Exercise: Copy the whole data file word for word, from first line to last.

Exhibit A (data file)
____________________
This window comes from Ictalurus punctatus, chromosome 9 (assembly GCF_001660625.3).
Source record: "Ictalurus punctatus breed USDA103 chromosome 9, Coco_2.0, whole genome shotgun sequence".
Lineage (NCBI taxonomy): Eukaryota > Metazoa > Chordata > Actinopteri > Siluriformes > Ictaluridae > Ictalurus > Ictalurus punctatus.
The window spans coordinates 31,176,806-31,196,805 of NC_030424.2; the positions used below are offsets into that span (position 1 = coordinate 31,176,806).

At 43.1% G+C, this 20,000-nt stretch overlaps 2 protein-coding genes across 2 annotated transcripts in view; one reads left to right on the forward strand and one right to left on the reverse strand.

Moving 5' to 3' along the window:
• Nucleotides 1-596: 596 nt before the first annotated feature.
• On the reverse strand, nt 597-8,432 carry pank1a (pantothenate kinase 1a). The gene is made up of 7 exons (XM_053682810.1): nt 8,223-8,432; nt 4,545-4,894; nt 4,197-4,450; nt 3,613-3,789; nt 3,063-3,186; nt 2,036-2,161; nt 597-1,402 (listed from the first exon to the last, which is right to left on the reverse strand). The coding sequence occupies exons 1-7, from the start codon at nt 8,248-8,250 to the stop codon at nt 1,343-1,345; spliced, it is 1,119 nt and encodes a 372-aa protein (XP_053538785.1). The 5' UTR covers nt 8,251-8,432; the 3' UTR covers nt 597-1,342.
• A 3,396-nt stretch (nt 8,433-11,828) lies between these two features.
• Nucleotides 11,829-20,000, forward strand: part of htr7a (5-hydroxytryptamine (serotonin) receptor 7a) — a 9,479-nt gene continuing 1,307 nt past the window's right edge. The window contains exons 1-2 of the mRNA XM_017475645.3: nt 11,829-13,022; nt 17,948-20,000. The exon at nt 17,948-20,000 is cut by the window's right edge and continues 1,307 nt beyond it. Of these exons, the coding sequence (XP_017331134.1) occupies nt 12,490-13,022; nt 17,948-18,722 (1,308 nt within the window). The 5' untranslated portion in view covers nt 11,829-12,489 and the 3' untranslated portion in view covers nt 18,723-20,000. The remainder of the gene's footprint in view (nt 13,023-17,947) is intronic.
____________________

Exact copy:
This window comes from Ictalurus punctatus, chromosome 9 (assembly GCF_001660625.3).
Source record: "Ictalurus punctatus breed USDA103 chromosome 9, Coco_2.0, whole genome shotgun sequence".
Lineage (NCBI taxonomy): Eukaryota > Metazoa > Chordata > Actinopteri > Siluriformes > Ictaluridae > Ictalurus > Ictalurus punctatus.
The window spans coordinates 31,176,806-31,196,805 of NC_030424.2; the positions used below are offsets into that span (position 1 = coordinate 31,176,806).

At 43.1% G+C, this 20,000-nt stretch overlaps 2 protein-coding genes across 2 annotated transcripts in view; one reads left to right on the forward strand and one right to left on the reverse strand.

Moving 5' to 3' along the window:
• Nucleotides 1-596: 596 nt before the first annotated feature.
• On the reverse strand, nt 597-8,432 carry pank1a (pantothenate kinase 1a). The gene is made up of 7 exons (XM_053682810.1): nt 8,223-8,432; nt 4,545-4,894; nt 4,197-4,450; nt 3,613-3,789; nt 3,063-3,186; nt 2,036-2,161; nt 597-1,402 (listed from the first exon to the last, which is right to left on the reverse strand). The coding sequence occupies exons 1-7, from the start codon at nt 8,248-8,250 to the stop codon at nt 1,343-1,345; spliced, it is 1,119 nt and encodes a 372-aa protein (XP_053538785.1). The 5' UTR covers nt 8,251-8,432; the 3' UTR covers nt 597-1,342.
• A 3,396-nt stretch (nt 8,433-11,828) lies between these two features.
• Nucleotides 11,829-20,000, forward strand: part of htr7a (5-hydroxytryptamine (serotonin) receptor 7a) — a 9,479-nt gene continuing 1,307 nt past the window's right edge. The window contains exons 1-2 of the mRNA XM_017475645.3: nt 11,829-13,022; nt 17,948-20,000. The exon at nt 17,948-20,000 is cut by the window's right edge and continues 1,307 nt beyond it. Of these exons, the coding sequence (XP_017331134.1) occupies nt 12,490-13,022; nt 17,948-18,722 (1,308 nt within the window). The 5' untranslated portion in view covers nt 11,829-12,489 and the 3' untranslated portion in view covers nt 18,723-20,000. The remainder of the gene's footprint in view (nt 13,023-17,947) is intronic.